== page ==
Introduction: Paragangliomas (PGLs) are extra-adrenal, usually benign, highly vascularized tumors that originate from neural-crest-derived chromaffin cells. These tumors are subdivided as either sympathetic or parasympathetic, depending on their location and catecholamine production. Sympathetic PGLs are situated along the abdominal sympathetic trunk and usually produce catecholamines, whereas parasympathetic PGLs are located in the head and neck, and these usually do not produce catecholamines. PGLs may present as sporadic or inherited tumor syndrome, including MEN 2, with RET germline mutations, von Hippel-Lindau (VHL) disease due to germline mutations in VHL gene, and pheochromocytoma-PGL syndrome. The latter is frequently a hereditary condition and is caused by germline mutations in the SDHB, SDHC, or SDHC genes. Patients with familial PGLs may present at a younger age, often as multifocal tumors, with an increased risk of recurrence and a higher frequency of malignancy in those with SDHB mutations. SDH mutations induce angiogenesis and tumorogenesis through the inhibition of hypoxia-inducible factors (HIF)-propyl hyroxylase. A younger age at onset, malignancy, and a positive family history are clinical parameters of high specificity, but low sensitivity for diagnosis. Genetic analysis for mutations in SDH genes for the patient and family members, and surveillance for the affected patient and family members, are necessary where there are no clear clinical or family indicators for the syndrome. We present a case of a large abdominal malignant PGL in a 20-year-old pt. that went on without clinical detection for at least three years.
Aim(s): To present a young individual with a large abdomino-pelvic malignant paraganglioma with disseminated metastases that was functionally largely quiescent for catcoholamine excess, and that had harbored SDHB mutation. The aim is to underscore phenotypic heterogeneity of the disease and the attendant therapeutic challenges.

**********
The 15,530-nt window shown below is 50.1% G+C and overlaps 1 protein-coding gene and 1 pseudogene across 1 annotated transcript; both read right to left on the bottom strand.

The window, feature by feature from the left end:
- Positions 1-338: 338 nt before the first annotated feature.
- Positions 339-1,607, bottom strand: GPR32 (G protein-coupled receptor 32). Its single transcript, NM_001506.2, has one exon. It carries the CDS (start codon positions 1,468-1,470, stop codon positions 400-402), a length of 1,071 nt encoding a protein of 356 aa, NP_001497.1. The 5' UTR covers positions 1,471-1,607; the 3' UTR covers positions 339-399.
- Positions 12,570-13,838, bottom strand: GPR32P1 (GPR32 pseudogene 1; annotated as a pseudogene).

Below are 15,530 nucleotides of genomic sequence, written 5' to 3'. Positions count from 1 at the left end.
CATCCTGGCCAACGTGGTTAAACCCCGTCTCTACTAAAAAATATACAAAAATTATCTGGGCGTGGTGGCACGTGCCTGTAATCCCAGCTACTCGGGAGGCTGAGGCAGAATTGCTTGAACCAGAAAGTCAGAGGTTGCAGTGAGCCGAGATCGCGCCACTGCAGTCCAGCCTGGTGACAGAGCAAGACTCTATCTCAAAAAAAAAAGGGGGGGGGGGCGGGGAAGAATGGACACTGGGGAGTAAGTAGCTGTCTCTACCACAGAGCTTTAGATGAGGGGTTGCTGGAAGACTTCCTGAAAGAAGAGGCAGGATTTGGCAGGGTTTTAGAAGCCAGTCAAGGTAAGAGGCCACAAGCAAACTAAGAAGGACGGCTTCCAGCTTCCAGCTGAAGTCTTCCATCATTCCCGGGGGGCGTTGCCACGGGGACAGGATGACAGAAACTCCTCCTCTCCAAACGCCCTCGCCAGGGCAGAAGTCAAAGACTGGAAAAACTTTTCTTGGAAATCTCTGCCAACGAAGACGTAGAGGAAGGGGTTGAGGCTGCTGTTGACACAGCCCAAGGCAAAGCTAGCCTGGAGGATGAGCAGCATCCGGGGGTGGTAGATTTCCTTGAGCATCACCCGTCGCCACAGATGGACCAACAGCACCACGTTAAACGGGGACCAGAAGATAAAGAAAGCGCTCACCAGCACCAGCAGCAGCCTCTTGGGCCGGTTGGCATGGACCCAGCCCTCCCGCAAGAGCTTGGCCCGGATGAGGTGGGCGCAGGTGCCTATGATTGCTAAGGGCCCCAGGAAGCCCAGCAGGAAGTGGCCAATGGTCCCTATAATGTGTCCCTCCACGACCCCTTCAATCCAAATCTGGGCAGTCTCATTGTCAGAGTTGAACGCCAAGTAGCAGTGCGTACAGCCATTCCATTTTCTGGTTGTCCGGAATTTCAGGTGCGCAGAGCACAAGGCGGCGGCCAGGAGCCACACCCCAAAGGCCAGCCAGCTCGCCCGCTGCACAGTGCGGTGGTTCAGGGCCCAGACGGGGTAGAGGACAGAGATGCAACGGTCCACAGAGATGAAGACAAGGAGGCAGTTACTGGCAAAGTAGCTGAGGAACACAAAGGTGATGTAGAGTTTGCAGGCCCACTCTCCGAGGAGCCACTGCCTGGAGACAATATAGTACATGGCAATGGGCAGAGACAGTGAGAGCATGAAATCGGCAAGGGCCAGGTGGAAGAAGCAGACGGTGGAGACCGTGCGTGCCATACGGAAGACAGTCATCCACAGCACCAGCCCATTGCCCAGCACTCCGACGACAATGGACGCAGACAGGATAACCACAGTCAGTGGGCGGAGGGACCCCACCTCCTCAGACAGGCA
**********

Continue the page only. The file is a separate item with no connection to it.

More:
Materials and methods: A 20-year-old single male was referred with a 3-year history of a large skull occipital mass and a large abdominal incidentaloma. He had a core biopsy of the abdominal mass done at an external hospital, with a diagnosis of paraganglioma. Under our observation, the patient had frequent round-the-clock blood pressure monitoring for eight weeks. Imaging studies consisted of CT scans of the abdomen, chest and pelvis, CT of the head and neck, 1-123 MIBG scan, Octreoscan, whole body bone scan, skeletal survey, and abdominal angiogram in preparation for repeated tumor embolization preoperatively to decrease tumor vascularity. Hormonal and biochemical studies were done afterward: 24-h urinary metanephrine and normetanephrine determinations x3, urinary epinephrine, norepinephribe, dopamine, serum-free catecholamies, and dopamine, chromogranin A (CGA), calcitonin, CEA antigen, CBC, liver and kidney function tests. Molecular genetic studies for mutations in SHDB, SHDC and SDHD, VHL, RET were also carried out.
Conference: 7th Annual ENETS Conference (2010)
Presenting Author: Dr Mohammed Ahmed
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